Professional acting is not for adults

Sir Alec Guinness, so the story goes, had just delivered a talk to a school when a boy rushed up to him. “Sir, sir,” said the boy eagerly, “I want to be an actor when I grow up.” The Great Man looked at him a little pityingly.   “My dear boy,” he said, “you can’t do both.”

When I was a stagestruck teenager, I saw a TV interview with Alfred Hitchcock. He made me bridle at his patronizing attitude to actors. These were my gods, and he referred to them as if they were not very bright children. It was not till I became a professional actor that I found he was right. That was one reason that, despite having enjoyed a certain measure of success, I packed the profession in: I wanted to spend my working hours in an environment of more intellectual weight.

There were exceptions, of course. but in general I found that actors who lived by artifice were so focused on skin-deep appearance that they held opinions that were built on sand, opinions that were as shallow as damp linoleum. “All you need is love” rather summed it up. It was not that my opinion sometimes differed from theirs, it was that they were incapable of backing up their arguments with anything more substantial than what made them feel good.

I said that there were exceptions, and I know that the shallowness of the theatrical existence is a source of pain to many pros. A hugely successful actor with whom I worked in the 60s was recently quoted in an interview as saying the whole business was bullshit. This morning we awoke to the tragic news that Robin Williams had apparently taken his own life. I would not dream of claiming that it was shallow showbiz rather than pathological depression that caused him to die by his own hand, but I don’t suppose it helped.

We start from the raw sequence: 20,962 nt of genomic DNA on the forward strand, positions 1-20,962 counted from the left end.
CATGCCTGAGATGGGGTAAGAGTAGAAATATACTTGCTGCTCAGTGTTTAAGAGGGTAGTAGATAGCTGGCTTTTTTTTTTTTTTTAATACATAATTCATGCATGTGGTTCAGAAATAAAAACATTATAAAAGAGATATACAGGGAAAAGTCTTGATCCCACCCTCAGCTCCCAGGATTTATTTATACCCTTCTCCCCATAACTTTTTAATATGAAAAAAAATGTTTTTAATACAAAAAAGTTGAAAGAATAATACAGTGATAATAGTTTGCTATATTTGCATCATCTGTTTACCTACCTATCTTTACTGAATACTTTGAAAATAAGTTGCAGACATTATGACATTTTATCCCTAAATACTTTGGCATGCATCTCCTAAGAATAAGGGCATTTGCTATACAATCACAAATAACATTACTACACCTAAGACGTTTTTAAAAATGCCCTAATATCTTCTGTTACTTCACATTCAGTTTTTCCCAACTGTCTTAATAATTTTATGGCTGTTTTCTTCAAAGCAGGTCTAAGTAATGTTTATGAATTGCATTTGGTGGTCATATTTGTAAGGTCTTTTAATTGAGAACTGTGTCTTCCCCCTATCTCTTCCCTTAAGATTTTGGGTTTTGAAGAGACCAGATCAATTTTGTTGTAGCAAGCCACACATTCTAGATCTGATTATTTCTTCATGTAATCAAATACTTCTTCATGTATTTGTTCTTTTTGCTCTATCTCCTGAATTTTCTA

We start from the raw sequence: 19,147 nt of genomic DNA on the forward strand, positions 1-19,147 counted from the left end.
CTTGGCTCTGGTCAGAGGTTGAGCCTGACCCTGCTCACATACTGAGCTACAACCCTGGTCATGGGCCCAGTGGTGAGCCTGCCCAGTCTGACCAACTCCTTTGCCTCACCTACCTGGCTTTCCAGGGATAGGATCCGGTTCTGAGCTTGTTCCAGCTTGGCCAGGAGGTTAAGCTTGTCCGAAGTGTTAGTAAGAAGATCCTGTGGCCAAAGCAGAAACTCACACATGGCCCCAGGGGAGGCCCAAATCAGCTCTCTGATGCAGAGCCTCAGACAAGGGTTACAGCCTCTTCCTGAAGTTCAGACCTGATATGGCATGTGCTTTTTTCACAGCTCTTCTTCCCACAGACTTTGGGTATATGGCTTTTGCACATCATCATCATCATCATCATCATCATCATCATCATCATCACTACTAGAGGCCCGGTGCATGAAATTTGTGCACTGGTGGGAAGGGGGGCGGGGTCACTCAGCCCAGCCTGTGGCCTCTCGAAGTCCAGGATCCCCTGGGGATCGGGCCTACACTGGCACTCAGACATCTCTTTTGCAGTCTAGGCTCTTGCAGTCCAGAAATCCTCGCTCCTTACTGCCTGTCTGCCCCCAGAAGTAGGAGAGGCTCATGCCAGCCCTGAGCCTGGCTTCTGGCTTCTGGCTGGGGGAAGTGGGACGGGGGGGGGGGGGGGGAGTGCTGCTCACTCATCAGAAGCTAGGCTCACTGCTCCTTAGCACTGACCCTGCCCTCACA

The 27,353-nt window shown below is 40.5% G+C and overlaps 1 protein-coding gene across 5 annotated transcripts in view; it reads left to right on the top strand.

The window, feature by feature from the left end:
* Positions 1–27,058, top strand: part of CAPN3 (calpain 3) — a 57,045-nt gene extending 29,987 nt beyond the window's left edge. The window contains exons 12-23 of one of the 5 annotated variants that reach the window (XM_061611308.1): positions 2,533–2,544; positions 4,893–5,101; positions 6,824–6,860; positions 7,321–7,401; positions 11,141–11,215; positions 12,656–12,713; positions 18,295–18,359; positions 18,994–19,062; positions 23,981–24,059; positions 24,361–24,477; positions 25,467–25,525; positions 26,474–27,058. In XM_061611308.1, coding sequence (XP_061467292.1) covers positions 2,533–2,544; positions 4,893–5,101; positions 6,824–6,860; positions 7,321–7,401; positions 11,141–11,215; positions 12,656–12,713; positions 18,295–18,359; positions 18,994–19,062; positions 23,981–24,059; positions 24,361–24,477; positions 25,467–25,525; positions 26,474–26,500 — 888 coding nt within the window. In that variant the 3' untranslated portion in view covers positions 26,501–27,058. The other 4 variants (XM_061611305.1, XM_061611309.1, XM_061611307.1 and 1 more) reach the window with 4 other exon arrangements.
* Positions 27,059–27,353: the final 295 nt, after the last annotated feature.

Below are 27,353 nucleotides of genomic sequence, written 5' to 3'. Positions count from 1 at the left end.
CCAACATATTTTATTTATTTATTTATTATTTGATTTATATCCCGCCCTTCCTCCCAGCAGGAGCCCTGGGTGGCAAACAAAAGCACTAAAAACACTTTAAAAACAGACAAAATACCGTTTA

Daniel Hannan, who is no stranger to readers here, recently tweeted a fresh link to an article he blogged in April 2011. In it he pondered why actors get treated by the media as omniscient, and get invited to pronounce on so many unsuitable topics.

The answer is simple. They are unusually articulate. Articulacy is their stock-in-trade. That, coupled with the fame that will cause viewers and listeners to pay attention, makes them a gift to producers. Who cares that they have nothing worth saying when they say it so beautifully? And the relationship is symbiotic: performing fleas can keep their names and faces in the public consciousness by popping up all over the media.